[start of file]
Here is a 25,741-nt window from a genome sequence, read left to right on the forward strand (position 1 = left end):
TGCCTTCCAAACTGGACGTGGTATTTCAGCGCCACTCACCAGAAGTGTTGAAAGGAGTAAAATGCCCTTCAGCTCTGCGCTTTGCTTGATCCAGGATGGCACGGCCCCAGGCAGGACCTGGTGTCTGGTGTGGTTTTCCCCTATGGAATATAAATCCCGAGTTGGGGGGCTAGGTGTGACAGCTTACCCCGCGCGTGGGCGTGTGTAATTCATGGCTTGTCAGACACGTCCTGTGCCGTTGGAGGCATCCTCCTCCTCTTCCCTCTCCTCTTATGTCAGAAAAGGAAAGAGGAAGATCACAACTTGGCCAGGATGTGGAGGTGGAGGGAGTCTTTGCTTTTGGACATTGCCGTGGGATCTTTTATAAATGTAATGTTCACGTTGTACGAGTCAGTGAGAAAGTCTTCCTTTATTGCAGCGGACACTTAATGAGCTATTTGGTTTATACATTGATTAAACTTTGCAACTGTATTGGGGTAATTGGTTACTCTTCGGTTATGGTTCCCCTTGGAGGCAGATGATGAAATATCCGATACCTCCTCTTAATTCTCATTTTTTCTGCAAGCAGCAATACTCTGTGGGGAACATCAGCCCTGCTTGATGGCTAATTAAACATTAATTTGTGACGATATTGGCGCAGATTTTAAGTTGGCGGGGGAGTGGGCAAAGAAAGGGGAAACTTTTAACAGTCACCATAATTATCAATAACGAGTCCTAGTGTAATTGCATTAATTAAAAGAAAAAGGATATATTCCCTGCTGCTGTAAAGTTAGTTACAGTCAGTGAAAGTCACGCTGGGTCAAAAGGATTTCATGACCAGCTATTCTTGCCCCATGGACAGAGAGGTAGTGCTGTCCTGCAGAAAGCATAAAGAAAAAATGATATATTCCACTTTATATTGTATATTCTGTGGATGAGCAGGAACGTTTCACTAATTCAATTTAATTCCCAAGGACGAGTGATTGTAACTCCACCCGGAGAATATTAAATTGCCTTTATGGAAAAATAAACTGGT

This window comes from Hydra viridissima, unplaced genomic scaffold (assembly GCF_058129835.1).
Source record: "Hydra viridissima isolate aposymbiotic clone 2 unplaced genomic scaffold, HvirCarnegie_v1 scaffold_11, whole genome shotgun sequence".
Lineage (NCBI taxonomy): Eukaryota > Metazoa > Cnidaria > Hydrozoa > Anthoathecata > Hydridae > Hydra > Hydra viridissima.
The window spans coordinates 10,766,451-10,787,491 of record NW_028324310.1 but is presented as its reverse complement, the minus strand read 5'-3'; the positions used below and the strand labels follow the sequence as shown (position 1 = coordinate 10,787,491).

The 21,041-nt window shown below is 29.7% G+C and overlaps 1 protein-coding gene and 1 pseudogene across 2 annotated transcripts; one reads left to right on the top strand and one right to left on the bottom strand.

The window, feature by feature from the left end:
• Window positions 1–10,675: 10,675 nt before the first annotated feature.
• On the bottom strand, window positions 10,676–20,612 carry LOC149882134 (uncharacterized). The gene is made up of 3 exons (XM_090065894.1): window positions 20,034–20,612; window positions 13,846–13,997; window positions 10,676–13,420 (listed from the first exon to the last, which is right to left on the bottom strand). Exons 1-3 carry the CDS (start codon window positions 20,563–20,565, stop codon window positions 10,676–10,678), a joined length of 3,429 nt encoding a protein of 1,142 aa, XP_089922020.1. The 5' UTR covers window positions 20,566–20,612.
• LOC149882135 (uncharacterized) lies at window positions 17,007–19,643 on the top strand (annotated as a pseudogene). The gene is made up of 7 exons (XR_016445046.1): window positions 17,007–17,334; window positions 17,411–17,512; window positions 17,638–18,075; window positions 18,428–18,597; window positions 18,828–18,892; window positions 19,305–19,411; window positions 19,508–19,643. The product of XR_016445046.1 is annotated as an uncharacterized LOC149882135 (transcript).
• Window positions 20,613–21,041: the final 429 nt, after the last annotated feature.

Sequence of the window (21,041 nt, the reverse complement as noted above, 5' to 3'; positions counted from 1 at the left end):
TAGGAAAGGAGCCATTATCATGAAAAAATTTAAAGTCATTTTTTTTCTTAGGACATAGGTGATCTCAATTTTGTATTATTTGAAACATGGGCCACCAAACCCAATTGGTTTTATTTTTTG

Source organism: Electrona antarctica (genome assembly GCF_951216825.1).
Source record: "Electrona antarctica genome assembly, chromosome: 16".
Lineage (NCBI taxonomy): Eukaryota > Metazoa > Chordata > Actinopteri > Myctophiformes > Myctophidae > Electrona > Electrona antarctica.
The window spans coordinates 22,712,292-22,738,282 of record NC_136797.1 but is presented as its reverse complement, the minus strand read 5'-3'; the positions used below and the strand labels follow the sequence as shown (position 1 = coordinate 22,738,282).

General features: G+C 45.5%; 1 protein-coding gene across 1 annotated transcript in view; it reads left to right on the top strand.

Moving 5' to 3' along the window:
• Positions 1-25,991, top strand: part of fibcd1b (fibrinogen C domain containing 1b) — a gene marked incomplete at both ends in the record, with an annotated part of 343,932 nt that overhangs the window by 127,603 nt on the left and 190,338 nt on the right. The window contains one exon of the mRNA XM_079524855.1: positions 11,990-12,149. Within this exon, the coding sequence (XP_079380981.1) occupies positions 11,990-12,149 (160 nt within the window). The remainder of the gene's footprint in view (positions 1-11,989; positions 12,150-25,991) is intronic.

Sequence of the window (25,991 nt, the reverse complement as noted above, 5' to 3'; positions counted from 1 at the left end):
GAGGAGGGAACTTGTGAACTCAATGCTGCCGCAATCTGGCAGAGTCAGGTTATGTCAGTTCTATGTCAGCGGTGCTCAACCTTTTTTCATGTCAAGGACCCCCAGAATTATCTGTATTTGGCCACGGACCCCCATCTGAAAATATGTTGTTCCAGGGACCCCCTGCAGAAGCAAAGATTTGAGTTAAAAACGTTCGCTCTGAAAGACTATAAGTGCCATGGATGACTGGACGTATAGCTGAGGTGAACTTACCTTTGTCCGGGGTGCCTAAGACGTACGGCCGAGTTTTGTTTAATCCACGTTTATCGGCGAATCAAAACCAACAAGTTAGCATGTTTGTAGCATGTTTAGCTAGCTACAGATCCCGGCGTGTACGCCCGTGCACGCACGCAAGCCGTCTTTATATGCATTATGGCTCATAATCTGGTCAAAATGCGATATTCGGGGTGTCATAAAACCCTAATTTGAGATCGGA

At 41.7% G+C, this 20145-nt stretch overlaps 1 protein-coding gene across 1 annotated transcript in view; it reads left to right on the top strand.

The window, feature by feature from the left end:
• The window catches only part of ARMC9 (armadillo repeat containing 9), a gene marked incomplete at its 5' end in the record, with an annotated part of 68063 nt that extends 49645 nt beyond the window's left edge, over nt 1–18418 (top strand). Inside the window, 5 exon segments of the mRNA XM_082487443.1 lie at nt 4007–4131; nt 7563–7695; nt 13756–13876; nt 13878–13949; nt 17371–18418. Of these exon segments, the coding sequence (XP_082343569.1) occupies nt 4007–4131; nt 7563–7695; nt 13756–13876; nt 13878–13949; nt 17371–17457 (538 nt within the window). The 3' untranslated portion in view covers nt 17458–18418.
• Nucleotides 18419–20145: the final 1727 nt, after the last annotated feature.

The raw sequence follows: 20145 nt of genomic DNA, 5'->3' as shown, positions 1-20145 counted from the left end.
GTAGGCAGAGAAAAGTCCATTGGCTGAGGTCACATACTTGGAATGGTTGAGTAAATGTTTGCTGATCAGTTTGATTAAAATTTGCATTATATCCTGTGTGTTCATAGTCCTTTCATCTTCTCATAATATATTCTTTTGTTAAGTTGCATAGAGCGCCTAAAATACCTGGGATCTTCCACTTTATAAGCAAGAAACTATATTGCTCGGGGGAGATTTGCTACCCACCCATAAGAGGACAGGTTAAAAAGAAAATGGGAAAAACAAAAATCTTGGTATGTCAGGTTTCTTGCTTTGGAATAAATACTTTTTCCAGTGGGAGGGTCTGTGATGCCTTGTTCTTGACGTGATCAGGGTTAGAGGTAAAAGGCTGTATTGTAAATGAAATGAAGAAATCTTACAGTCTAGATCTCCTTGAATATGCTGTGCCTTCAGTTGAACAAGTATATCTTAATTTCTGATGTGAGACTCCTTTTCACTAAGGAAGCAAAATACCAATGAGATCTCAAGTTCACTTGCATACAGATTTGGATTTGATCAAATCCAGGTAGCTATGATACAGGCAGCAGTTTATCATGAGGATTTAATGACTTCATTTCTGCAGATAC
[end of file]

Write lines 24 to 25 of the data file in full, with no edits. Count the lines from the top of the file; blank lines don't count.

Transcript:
At 41.7% G+C, this 20145-nt stretch overlaps 1 protein-coding gene across 1 annotated transcript in view; it reads left to right on the top strand.

The window, feature by feature from the left end: